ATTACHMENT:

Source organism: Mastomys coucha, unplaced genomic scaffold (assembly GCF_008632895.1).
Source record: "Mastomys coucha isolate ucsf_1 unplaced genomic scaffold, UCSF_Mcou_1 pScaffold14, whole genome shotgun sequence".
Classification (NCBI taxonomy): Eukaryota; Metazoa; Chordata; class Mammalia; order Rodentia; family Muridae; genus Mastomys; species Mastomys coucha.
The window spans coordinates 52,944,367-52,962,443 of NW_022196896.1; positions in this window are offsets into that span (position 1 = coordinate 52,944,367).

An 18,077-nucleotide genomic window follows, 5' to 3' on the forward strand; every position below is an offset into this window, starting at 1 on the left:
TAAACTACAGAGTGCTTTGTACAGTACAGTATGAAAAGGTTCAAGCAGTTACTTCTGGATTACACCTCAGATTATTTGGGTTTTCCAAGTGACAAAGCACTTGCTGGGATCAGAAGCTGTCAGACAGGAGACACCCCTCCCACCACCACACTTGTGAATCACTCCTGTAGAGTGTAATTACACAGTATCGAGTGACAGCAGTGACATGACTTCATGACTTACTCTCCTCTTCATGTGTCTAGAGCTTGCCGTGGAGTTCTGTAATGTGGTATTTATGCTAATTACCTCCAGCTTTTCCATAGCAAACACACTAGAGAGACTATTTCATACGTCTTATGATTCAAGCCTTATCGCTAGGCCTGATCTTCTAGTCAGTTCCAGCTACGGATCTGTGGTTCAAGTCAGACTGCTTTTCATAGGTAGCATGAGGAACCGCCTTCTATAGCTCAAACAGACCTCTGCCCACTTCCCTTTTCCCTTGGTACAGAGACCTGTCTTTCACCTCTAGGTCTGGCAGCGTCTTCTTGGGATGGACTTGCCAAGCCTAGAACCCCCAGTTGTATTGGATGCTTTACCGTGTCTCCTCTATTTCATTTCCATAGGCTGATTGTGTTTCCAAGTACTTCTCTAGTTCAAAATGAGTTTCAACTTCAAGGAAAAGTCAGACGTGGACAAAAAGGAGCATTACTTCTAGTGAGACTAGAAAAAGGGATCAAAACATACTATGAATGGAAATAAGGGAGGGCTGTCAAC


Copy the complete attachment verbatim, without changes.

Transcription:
Source organism: Mastomys coucha, unplaced genomic scaffold (assembly GCF_008632895.1).
Source record: "Mastomys coucha isolate ucsf_1 unplaced genomic scaffold, UCSF_Mcou_1 pScaffold14, whole genome shotgun sequence".
Classification (NCBI taxonomy): Eukaryota; Metazoa; Chordata; class Mammalia; order Rodentia; family Muridae; genus Mastomys; species Mastomys coucha.
The window spans coordinates 52,944,367-52,962,443 of NW_022196896.1; positions in this window are offsets into that span (position 1 = coordinate 52,944,367).

An 18,077-nucleotide genomic window follows, 5' to 3' on the forward strand; every position below is an offset into this window, starting at 1 on the left:
TAAACTACAGAGTGCTTTGTACAGTACAGTATGAAAAGGTTCAAGCAGTTACTTCTGGATTACACCTCAGATTATTTGGGTTTTCCAAGTGACAAAGCACTTGCTGGGATCAGAAGCTGTCAGACAGGAGACACCCCTCCCACCACCACACTTGTGAATCACTCCTGTAGAGTGTAATTACACAGTATCGAGTGACAGCAGTGACATGACTTCATGACTTACTCTCCTCTTCATGTGTCTAGAGCTTGCCGTGGAGTTCTGTAATGTGGTATTTATGCTAATTACCTCCAGCTTTTCCATAGCAAACACACTAGAGAGACTATTTCATACGTCTTATGATTCAAGCCTTATCGCTAGGCCTGATCTTCTAGTCAGTTCCAGCTACGGATCTGTGGTTCAAGTCAGACTGCTTTTCATAGGTAGCATGAGGAACCGCCTTCTATAGCTCAAACAGACCTCTGCCCACTTCCCTTTTCCCTTGGTACAGAGACCTGTCTTTCACCTCTAGGTCTGGCAGCGTCTTCTTGGGATGGACTTGCCAAGCCTAGAACCCCCAGTTGTATTGGATGCTTTACCGTGTCTCCTCTATTTCATTTCCATAGGCTGATTGTGTTTCCAAGTACTTCTCTAGTTCAAAATGAGTTTCAACTTCAAGGAAAAGTCAGACGTGGACAAAAAGGAGCATTACTTCTAGTGAGACTAGAAAAAGGGATCAAAACATACTATGAATGGAAATAAGGGAGGGCTGTCAAC